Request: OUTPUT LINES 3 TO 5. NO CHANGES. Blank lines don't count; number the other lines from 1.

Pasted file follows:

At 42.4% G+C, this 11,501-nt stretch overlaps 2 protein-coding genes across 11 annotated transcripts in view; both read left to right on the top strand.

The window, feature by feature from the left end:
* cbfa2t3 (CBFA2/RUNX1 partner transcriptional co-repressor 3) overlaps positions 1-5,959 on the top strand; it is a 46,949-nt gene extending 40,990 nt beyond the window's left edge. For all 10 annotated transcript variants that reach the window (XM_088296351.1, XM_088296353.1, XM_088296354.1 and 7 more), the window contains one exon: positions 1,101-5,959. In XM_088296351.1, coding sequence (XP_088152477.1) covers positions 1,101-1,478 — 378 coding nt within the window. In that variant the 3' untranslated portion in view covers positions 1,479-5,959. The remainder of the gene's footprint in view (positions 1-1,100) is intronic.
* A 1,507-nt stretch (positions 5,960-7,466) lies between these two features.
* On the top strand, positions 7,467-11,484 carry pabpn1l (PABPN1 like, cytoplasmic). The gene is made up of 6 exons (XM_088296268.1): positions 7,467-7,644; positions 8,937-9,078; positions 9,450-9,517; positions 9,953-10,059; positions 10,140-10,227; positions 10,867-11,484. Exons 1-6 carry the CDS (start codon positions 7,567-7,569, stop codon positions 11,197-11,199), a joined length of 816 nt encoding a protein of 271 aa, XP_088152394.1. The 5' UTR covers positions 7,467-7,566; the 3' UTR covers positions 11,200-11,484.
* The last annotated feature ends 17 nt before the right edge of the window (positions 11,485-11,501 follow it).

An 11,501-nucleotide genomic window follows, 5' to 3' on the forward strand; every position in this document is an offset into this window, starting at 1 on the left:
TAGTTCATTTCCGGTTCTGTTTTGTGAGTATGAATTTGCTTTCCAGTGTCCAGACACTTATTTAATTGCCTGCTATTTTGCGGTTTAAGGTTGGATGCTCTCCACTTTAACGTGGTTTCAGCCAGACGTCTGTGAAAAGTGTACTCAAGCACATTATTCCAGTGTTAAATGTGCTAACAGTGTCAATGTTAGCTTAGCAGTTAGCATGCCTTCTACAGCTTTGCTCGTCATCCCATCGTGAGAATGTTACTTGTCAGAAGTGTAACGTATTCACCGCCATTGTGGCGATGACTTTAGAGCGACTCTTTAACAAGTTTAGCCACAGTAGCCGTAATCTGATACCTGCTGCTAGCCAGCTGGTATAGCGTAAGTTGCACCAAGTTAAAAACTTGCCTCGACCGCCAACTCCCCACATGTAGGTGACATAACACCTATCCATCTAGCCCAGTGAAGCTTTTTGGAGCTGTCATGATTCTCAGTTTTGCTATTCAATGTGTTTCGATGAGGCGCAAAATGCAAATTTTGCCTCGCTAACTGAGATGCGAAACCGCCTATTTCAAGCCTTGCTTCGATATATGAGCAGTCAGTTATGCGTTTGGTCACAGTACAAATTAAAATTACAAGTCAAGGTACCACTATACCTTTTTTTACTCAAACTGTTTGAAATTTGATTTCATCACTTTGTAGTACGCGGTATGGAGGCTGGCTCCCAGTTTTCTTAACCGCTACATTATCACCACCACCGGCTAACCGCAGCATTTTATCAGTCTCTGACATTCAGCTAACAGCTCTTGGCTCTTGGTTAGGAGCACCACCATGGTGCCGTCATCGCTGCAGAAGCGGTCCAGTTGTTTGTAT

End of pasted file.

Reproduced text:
* cbfa2t3 (CBFA2/RUNX1 partner transcriptional co-repressor 3) overlaps positions 1-5,959 on the top strand; it is a 46,949-nt gene extending 40,990 nt beyond the window's left edge. For all 10 annotated transcript variants that reach the window (XM_088296351.1, XM_088296353.1, XM_088296354.1 and 7 more), the window contains one exon: positions 1,101-5,959. In XM_088296351.1, coding sequence (XP_088152477.1) covers positions 1,101-1,478 — 378 coding nt within the window. In that variant the 3' untranslated portion in view covers positions 1,479-5,959. The remainder of the gene's footprint in view (positions 1-1,100) is intronic.
* A 1,507-nt stretch (positions 5,960-7,466) lies between these two features.
* On the top strand, positions 7,467-11,484 carry pabpn1l (PABPN1 like, cytoplasmic). The gene is made up of 6 exons (XM_088296268.1): positions 7,467-7,644; positions 8,937-9,078; positions 9,450-9,517; positions 9,953-10,059; positions 10,140-10,227; positions 10,867-11,484. Exons 1-6 carry the CDS (start codon positions 7,567-7,569, stop codon positions 11,197-11,199), a joined length of 816 nt encoding a protein of 271 aa, XP_088152394.1. The 5' UTR covers positions 7,467-7,566; the 3' UTR covers positions 11,200-11,484.